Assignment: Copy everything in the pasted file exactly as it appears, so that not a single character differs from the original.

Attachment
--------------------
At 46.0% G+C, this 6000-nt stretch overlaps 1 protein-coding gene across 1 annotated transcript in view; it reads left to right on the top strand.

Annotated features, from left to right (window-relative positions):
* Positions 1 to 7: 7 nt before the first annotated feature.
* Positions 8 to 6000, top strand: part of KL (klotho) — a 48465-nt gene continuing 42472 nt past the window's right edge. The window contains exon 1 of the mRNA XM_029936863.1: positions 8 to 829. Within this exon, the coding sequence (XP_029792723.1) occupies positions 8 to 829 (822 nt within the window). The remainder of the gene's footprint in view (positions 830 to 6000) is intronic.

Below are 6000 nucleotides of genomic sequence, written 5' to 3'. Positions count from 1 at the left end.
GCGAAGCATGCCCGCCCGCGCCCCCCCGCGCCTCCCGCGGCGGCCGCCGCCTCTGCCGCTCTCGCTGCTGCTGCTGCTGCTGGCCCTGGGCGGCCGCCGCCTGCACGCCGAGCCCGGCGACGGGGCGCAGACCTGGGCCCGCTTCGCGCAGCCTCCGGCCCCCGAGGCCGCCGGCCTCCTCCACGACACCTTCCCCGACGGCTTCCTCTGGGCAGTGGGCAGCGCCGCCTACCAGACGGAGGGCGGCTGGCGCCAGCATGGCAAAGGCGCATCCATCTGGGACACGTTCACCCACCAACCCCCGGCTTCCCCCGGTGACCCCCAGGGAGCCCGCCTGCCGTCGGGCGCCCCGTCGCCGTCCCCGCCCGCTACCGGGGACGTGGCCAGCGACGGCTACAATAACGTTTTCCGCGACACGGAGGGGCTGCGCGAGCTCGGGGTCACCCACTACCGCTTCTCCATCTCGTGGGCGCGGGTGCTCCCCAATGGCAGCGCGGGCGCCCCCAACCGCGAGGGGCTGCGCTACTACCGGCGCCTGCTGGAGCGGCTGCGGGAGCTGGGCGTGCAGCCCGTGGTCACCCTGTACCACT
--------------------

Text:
At 46.0% G+C, this 6000-nt stretch overlaps 1 protein-coding gene across 1 annotated transcript in view; it reads left to right on the top strand.

Annotated features, from left to right (window-relative positions):
* Positions 1 to 7: 7 nt before the first annotated feature.
* Positions 8 to 6000, top strand: part of KL (klotho) — a 48465-nt gene continuing 42472 nt past the window's right edge. The window contains exon 1 of the mRNA XM_029936863.1: positions 8 to 829. Within this exon, the coding sequence (XP_029792723.1) occupies positions 8 to 829 (822 nt within the window). The remainder of the gene's footprint in view (positions 830 to 6000) is intronic.

Below are 6000 nucleotides of genomic sequence, written 5' to 3'. Positions count from 1 at the left end.
GCGAAGCATGCCCGCCCGCGCCCCCCCGCGCCTCCCGCGGCGGCCGCCGCCTCTGCCGCTCTCGCTGCTGCTGCTGCTGCTGGCCCTGGGCGGCCGCCGCCTGCACGCCGAGCCCGGCGACGGGGCGCAGACCTGGGCCCGCTTCGCGCAGCCTCCGGCCCCCGAGGCCGCCGGCCTCCTCCACGACACCTTCCCCGACGGCTTCCTCTGGGCAGTGGGCAGCGCCGCCTACCAGACGGAGGGCGGCTGGCGCCAGCATGGCAAAGGCGCATCCATCTGGGACACGTTCACCCACCAACCCCCGGCTTCCCCCGGTGACCCCCAGGGAGCCCGCCTGCCGTCGGGCGCCCCGTCGCCGTCCCCGCCCGCTACCGGGGACGTGGCCAGCGACGGCTACAATAACGTTTTCCGCGACACGGAGGGGCTGCGCGAGCTCGGGGTCACCCACTACCGCTTCTCCATCTCGTGGGCGCGGGTGCTCCCCAATGGCAGCGCGGGCGCCCCCAACCGCGAGGGGCTGCGCTACTACCGGCGCCTGCTGGAGCGGCTGCGGGAGCTGGGCGTGCAGCCCGTGGTCACCCTGTACCACT